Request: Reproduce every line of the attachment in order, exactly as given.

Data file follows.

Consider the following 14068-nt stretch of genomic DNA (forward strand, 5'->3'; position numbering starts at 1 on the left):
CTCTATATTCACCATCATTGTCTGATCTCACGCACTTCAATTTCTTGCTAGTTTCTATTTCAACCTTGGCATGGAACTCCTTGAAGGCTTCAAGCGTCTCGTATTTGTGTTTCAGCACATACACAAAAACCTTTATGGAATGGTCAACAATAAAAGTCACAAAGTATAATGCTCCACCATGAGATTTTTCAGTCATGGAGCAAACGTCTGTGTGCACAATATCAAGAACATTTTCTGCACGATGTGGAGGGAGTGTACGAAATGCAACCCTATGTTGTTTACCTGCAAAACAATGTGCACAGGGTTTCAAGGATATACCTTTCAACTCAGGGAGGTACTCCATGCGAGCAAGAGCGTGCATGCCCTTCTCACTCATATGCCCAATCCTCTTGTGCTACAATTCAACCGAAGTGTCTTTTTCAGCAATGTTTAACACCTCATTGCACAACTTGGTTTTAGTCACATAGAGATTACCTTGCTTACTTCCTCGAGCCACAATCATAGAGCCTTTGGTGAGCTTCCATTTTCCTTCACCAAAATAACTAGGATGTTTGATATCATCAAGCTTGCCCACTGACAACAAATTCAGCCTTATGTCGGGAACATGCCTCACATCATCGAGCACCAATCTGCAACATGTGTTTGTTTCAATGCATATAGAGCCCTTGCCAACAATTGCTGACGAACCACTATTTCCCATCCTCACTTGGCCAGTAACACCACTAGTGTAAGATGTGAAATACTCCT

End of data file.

Consider the following 14068-nt stretch of genomic DNA (forward strand, 5'->3'; position numbering starts at 1 on the left):
CTCTATATTCACCATCATTGTCTGATCTCACGCACTTCAATTTCTTGCTAGTTTCTATTTCAACCTTGGCATGGAACTCCTTGAAGGCTTCAAGCGTCTCGTATTTGTGTTTCAGCACATACACAAAAACCTTTATGGAATGGTCAACAATAAAAGTCACAAAGTATAATGCTCCACCATGAGATTTTTCAGTCATGGAGCAAACGTCTGTGTGCACAATATCAAGAACATTTTCTGCACGATGTGGAGGGAGTGTACGAAATGCAACCCTATGTTGTTTACCTGCAAAACAATGTGCACAGGGTTTCAAGGATATACCTTTCAACTCAGGGAGGTACTCCATGCGAGCAAGAGCGTGCATGCCCTTCTCACTCATATGCCCAATCCTCTTGTGCTACAATTCAACCGAAGTGTCTTTTTCAGCAATGTTTAACACCTCATTGCACAACTTGGTTTTAGTCACATAGAGATTACCTTGCTTACTTCCTCGAGCCACAATCATAGAGCCTTTGGTGAGCTTCCATTTTCCTTCACCAAAATAACTAGGATGTTTGATATCATCAAGCTTGCCCACTGACAACAAATTCAGCCTTATGTCGGGAACATGCCTCACATCATCGAGCACCAATCTGCAACATGTGTTTGTTTCAATGCATATAGAGCCCTTGCCAACAATTGCTGACGAACCACTATTTCCCATCCTCACTTGGCCAGTAACACCACTAGTGTAAGATGTGAAATACTCCT